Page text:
Movie Review: The Formative Years of a Mass Shooter — “Nitram”

Film and the culture it reflects tends towards gross oversimplifications. When a terrible crime happens, we want it explained. We want to know what “triggered” this person, what made them “finally snap.”

The truth is always muddier, more complicated. Sometimes, some disturbed people are repeatedly, almost constantly “triggered.” It’s just the last and worst incident forces us to put it all together, to “see the signs.”

For Nitram, it could be a lawnmower that won’t start, being told that he can’t/shouldn’t set off fireworks at a nearby school during recess or even a suggestion that he cut his unkempt hair that sets him off.

Nitram” is a tense thriller about a mass shooting whose edge-of-your-seat suspense comes from the viewer’s dread and growing alarm at how “off,” angry and unmanageable its subject plainly is. What will set off the title character, played with dead-eyed, hair-trigger intensity by Caleb Landry Jones, next? And how bad will it be?

“Nitram” spelled backwards is “Martin,” the filmmakers’ way of giving themselves a little distance from the worst mass shooting in Australian history, and a bit of fictional latitude in depicting it. The murderer’s name is Martin Bryant.

Director Justin Kurzel (“Assassin’s Creed”) reteams with his “True History of the Kelly Gang” screenwriter Shaun Grant to show us a developmentally-disabled child with dangerous tendencies who grew up as a medicated, almost unmanageable son lacking empathy, impulse control or a rational way of approaching any problem that confronted him.

He’s in his mid 20s when he threatens to run away. Again. His weary mother (Judy Davis) is sanguine about that.

“He’ll be back. No one else can live with that boy but us.”

There’s conflict in the house about regulating the son’s behavior. His mother still makes attempts at reining him in. His dad (Anthony LaPaglia) gives him more leeway just to limit the meltdowns.

The kid’s mania for fireworks began in childhood where we see him interviewed on television with other kids in a burn ward.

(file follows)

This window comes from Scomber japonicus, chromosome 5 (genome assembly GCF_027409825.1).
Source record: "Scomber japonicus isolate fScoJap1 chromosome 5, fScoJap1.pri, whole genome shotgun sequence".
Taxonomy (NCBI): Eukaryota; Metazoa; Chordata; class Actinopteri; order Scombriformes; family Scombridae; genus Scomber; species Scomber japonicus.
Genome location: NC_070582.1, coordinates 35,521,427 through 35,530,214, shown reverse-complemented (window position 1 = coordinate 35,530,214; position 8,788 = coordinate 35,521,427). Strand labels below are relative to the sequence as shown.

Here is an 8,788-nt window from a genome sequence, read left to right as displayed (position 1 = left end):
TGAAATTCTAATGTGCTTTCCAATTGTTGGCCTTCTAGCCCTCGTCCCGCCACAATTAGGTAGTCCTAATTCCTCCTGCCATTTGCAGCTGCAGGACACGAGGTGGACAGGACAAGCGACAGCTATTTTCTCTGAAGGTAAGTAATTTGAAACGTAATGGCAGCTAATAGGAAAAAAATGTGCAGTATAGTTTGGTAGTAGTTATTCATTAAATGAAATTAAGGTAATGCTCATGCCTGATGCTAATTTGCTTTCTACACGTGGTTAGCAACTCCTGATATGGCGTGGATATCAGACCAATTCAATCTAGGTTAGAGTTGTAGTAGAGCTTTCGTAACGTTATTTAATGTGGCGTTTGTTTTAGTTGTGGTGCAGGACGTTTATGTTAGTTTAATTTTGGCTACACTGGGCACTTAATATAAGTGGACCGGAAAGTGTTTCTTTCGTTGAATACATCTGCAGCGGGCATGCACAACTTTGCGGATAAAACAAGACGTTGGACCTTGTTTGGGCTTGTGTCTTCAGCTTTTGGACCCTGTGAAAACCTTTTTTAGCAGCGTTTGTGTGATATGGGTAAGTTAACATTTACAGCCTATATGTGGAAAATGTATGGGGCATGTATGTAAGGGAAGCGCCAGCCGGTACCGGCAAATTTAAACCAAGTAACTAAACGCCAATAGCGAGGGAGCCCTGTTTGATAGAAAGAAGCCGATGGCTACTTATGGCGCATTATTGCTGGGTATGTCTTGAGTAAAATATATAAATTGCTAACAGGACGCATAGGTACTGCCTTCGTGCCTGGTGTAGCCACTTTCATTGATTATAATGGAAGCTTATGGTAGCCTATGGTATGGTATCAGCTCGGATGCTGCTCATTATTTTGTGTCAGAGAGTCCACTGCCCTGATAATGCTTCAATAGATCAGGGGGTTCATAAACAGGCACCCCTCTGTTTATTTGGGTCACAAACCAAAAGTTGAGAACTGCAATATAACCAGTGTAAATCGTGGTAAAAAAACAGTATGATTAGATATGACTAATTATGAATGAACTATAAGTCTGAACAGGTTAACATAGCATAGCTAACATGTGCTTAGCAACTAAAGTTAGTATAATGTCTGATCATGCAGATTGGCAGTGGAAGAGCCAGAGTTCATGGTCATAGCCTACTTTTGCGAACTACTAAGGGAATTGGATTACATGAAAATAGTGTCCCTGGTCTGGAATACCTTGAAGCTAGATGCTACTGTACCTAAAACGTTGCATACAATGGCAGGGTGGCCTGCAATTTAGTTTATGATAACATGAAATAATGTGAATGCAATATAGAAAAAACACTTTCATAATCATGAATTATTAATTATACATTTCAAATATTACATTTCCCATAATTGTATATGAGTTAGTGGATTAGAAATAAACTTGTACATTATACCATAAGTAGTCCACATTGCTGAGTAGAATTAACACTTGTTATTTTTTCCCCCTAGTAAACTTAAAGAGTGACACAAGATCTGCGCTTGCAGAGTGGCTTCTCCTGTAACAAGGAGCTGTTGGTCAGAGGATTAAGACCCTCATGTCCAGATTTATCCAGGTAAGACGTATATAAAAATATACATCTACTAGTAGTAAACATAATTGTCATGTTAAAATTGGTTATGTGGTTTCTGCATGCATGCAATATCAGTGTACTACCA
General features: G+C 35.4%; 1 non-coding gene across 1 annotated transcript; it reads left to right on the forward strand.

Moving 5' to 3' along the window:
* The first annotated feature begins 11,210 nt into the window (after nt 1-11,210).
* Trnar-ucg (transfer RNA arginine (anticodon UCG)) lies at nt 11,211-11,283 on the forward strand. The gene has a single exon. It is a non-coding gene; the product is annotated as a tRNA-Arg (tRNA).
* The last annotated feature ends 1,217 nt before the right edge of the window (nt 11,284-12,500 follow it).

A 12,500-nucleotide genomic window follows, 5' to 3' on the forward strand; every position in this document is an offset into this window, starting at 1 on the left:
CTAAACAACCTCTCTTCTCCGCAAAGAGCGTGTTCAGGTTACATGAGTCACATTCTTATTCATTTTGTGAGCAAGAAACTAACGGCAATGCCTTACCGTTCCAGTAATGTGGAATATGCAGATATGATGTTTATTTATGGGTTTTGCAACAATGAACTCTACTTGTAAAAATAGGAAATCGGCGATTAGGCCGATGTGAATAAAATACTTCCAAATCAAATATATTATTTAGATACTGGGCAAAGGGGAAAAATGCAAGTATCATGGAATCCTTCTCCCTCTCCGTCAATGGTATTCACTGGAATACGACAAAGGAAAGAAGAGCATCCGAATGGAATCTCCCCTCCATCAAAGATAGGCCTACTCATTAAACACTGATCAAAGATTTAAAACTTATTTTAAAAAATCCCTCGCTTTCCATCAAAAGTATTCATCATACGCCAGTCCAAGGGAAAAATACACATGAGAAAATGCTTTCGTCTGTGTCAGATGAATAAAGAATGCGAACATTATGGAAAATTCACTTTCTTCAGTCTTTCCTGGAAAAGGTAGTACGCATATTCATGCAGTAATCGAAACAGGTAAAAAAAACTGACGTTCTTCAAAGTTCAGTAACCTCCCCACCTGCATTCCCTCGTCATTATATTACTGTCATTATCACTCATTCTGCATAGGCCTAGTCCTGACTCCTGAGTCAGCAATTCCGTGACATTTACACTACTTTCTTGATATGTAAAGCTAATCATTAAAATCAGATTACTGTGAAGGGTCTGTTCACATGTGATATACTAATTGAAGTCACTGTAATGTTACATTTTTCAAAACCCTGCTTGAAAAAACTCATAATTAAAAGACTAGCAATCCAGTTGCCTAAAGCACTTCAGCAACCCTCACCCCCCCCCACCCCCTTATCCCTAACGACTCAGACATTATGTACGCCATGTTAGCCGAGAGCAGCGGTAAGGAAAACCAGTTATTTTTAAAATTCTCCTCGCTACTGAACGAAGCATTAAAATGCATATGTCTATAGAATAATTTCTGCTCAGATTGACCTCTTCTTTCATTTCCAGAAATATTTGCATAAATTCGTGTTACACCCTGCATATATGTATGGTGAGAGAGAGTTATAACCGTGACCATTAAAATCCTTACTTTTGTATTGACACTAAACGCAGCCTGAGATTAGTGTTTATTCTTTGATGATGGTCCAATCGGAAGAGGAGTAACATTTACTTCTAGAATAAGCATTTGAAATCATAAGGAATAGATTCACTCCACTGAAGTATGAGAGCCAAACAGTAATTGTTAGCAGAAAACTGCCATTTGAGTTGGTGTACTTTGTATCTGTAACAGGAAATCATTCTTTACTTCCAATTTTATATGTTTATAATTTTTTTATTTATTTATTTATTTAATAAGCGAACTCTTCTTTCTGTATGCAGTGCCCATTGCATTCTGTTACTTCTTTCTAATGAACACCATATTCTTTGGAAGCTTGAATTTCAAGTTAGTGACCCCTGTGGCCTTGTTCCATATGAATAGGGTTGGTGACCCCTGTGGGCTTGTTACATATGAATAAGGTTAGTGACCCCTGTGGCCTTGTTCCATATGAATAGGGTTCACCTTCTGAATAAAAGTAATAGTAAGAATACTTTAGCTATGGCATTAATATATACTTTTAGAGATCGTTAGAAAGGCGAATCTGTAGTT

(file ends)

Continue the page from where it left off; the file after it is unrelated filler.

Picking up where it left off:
“You think you’ll be playing with firecrackers again,” the reporter wants to know? After all, he’s had skin grafts and suffered great pain.

“Yes,” the tween tells her. No “lesson learned.” He’s hooked and he cannot fathom the idea of consequences.

The adult he grows up into gets disability payments from the state and regular healthcare visits to a troubled shrink. Nitram drifts from passion to passion. He was into scuba diving. Now he’s all set to become a surfer. But he can’t earn enough extra to pay for a board, as he can’t even get a driver’s license.

So the social-signals-missing adult with the long, stringy hair and scary intensity sets off, door to door, trying to earn money mowing lawns. The neighbors, many of whom scream at him about the fireworks thing, have to ask the frankly-creepy guy to remove his foot from their doorway to close it on him. His sales pitch is blunt to the point of rude.

Yet the flighty, Gilbert & Sullivan-addicted oddball down the road, Helen (Essie Davis) takes him on. She has a constantly-spinning record player and a house full of dogs, and tells him “You look like a movie star.” His behavior around her seems calm enough, until we see what he does when somebody else is driving, until the target-practice with his air rifle comes to her yard.

And no, his “I just get sad sometimes” isn’t a real explanation.

Kurzel and Grant blend in story points from the real shooting and its prologue with fictional speculation and cinematic simplification. There was a B & B that dad had his heart set on buying so that their son could help them run it, and both parents could be there to “keep an eye” on him and regulate his behavior.

Jones, of “Three Billboards” and “Get Out,” mastered the Aussie accent of this Tasmanian killer, and gives a performance that could make one and all mutter, “Well, we saw that coming.”

Just casting the two-time Oscar-nominee Davis as his mother renders the woman bitter, brittle and resigned to the life sentence giving birth to him gave her.

One fraught scene has the son try to deliver some sort of “tough love” to his father, who turns morose, refusing to get up and get dressed after the lifeline that purchasing Seascape B & B is yanked from him. It’s a brutal moment, and we wonder if this is something the kid’s parents tried on him early on, to no avail.

And there’s the soul-sucking amorality of a “no worries,” just-make-big-sale gun dealer, who lets the lack of a firearm license slide with an “Awright, nooo dramas” as he arms this Tasmanian sociopath to the teeth.

It was always going to be a chilling, emotionally deflating film. Kurzel and Grant double-down on that by not showing the murders and not focusing on the victims. And they finish it off with a coda that doesn’t let the way this slaughter impacted Australian society get sugar-coated, the way it’s often discussed in the US.

There are people among us who are “triggered” without even trying. And if the wrong politicians get a say, there’s no keeping machine guns out of the country or out of their trigger-happy hands.

Rating: unrated, violence

Cast: Caleb Landry Jones, Judy Davis, Anthony LaPaglia, Essie Davis.

Credits: Directed by Justin Kurzel, scripted by Shaun Grant. An IFC release.

Running time: 1:51

About Roger Moore

Movie Critic, formerly with McClatchy-Tribune News Service, Orlando Sentinel, published in Spin Magazine, The World and now published here, Orlando Magazine, Autoweek Magazine
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